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Whipping Willow Tree

 

Ranger Steve Mueller

Ranger Steve Mueller

By Ranger Steve Mueller

 

We have a favorite willow tree at the intersection of US 131 and I-96. As one exits from east I-96 to enter north US 131, a weeping willow lives in the cloverleaf. Three decades ago, I saw what looked like a chicken in the tree. I could not safely take an extended look to determine what was in the tree. It was winter and it seemed extremely odd for a dark brown chicken to be in a tree along the highway.

I watched on future passages when I used the off ramp. It turned out to be a dark phase of the Rough-legged Hawk that was using the willow as a favorite perch for hunting. I told my naturalist friend, Greg Swanson, about the “chicken in a tree.” We laughed and he said he knew the bird. He had seen it during previous winters. This bird had found a good winter hunting location and it returned winter after winter.

When human “snowbirds” head to Florida or Arizona for the winter, many arctic birds come to this balmy winter feeding area in Michigan to escape the barren arctic where finding food is a winter challenge. Our family enjoyed looking for what I originally thought was a chicken a tree. It helped us remember to look for interesting animals wherever we drove. After thirty plus years, we still talk about the bird but it has not been seen in decades. It likely died sometime in the 1990’s.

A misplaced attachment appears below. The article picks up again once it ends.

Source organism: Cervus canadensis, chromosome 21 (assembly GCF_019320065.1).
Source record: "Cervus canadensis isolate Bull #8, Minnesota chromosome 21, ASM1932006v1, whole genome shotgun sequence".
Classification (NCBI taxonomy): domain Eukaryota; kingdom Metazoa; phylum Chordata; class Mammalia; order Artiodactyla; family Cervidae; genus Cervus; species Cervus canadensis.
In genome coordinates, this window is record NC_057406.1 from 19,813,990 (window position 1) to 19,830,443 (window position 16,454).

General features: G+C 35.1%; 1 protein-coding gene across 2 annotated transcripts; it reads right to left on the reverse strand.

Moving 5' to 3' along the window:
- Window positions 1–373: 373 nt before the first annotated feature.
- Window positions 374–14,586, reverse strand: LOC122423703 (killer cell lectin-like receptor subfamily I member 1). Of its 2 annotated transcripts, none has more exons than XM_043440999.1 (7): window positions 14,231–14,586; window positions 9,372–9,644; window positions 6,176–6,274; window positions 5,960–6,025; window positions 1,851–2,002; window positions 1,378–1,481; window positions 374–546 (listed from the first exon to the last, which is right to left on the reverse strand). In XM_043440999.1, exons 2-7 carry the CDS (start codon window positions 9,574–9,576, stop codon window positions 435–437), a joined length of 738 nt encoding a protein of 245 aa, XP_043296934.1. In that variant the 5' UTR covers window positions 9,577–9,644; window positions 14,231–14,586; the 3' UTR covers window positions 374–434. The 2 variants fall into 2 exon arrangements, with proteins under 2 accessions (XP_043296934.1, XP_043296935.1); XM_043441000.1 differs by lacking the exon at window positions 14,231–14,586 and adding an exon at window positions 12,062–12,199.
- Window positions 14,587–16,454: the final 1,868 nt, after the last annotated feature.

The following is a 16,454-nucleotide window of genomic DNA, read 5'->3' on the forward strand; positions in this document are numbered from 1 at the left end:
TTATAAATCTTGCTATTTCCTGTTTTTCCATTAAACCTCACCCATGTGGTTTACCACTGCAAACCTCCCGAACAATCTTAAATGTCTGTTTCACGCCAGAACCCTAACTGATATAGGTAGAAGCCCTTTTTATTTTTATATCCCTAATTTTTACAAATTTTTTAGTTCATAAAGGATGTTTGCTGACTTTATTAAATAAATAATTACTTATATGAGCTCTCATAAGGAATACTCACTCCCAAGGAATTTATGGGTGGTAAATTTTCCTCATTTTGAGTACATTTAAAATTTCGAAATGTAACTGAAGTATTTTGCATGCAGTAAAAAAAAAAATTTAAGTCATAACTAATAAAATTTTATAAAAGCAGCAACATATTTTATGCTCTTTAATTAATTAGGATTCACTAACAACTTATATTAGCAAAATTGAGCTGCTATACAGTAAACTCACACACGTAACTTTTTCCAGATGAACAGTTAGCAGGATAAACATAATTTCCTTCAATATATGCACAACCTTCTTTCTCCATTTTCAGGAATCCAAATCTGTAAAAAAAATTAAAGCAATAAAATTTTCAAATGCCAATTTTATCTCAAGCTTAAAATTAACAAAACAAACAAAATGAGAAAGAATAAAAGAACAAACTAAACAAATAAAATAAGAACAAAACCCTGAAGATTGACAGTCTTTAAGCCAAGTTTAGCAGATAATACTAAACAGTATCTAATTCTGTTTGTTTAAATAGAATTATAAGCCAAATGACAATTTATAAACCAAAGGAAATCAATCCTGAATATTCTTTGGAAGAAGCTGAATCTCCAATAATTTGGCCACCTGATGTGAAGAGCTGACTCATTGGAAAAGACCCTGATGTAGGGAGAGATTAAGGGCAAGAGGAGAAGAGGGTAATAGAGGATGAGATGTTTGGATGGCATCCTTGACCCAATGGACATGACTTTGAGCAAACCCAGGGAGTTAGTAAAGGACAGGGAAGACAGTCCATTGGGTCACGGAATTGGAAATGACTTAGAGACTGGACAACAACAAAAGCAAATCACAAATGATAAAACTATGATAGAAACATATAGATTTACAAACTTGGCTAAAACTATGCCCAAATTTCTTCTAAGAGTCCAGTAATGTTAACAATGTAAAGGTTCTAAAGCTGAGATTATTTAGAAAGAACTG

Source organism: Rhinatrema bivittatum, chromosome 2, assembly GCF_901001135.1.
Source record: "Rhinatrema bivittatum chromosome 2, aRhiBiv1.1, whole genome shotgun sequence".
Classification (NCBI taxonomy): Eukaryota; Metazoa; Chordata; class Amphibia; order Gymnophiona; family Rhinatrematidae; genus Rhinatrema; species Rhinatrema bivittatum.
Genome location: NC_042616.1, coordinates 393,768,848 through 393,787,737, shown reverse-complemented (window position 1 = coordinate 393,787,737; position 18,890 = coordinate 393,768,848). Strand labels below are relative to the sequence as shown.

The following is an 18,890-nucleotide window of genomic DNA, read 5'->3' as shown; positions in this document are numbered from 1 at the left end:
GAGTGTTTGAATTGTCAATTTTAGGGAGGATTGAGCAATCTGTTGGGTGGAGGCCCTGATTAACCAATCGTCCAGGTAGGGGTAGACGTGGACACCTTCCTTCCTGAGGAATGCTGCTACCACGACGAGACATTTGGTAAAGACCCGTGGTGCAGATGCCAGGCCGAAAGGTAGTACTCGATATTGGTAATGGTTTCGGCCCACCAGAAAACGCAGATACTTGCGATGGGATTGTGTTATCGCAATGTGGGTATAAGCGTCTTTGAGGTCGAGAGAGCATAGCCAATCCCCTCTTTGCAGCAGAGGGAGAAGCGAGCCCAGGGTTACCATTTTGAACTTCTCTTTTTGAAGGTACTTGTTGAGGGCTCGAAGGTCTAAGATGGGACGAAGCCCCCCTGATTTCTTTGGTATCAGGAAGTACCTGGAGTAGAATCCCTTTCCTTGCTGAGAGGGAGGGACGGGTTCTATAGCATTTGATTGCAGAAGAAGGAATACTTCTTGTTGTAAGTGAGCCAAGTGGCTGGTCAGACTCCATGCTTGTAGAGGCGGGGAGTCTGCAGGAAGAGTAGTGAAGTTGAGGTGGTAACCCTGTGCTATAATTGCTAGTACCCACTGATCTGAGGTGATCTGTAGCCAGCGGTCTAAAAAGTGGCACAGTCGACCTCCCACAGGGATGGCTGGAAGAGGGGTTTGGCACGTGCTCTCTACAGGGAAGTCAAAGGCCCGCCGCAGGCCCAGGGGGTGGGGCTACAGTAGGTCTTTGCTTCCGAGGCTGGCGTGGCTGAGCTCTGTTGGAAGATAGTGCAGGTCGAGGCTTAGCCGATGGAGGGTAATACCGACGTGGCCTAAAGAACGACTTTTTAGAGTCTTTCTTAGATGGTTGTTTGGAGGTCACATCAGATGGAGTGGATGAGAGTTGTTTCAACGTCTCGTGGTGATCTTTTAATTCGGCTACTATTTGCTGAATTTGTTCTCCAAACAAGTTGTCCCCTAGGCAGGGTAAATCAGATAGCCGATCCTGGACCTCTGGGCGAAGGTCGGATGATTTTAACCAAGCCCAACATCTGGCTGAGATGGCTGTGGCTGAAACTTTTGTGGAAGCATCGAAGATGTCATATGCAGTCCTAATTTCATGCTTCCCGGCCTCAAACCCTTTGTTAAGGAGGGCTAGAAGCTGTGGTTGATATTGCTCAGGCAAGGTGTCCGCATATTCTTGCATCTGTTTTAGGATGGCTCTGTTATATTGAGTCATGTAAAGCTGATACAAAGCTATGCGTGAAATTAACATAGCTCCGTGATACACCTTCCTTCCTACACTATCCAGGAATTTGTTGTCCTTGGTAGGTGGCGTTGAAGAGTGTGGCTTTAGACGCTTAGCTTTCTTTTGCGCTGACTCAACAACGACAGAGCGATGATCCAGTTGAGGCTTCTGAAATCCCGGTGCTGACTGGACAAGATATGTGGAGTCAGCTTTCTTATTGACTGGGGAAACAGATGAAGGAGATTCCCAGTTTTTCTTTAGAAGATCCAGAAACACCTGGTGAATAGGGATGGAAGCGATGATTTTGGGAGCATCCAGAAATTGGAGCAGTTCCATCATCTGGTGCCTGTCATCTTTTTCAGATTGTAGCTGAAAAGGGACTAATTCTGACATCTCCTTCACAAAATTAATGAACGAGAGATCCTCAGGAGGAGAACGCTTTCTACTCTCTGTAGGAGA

The weeping willow tree also experienced life challenges. Julianne, our youngest daughter, called it a whipping willow. What fun! Ever since, the family refers to it as a “Whipping Willow.” It has become a family friend.

One day when we were circling around the tree on the off the ramp, we were dismayed to see the tree had been blown down and was laying on the ground. Fortunately, a portion of the trunk was still attached to the base and the tree refused to die. It sprouted vertical stems along the prostrate trunk. Before the new leaves expand, you can see the old trunk on the ground and several large stems growing upward.

Once leaves grow and obscure view of the stems, one would not recognize its hard life recovery from being blown down. Neither can one see into the past to witness a “chicken in a tree.” We each need to aware of our surroundings and make family discoveries as we travel together.

For thirty years, the dark phase Rough-legged Hawk and the “Whipping Willow” have given us joy and family moment connections with nature niches. We have many moments to reminisce. Such moments strengthen family relationships. We all love each other and the natural world helps us maintain that love in a simple way.

Experiencing the outdoors does not need to be an elaborately planned outing. Take notice of things natural to enjoy and share with parents, spouses, kids, grandkids, and friends.

Natural history questions or topic suggestions can be directed to Ranger Steve (Mueller) at odybrook@chartermi.net – Ody Brook Nature Sanctuary, 13010 Northland Dr. Cedar Springs, MI 49319 or call 616-696-1753.

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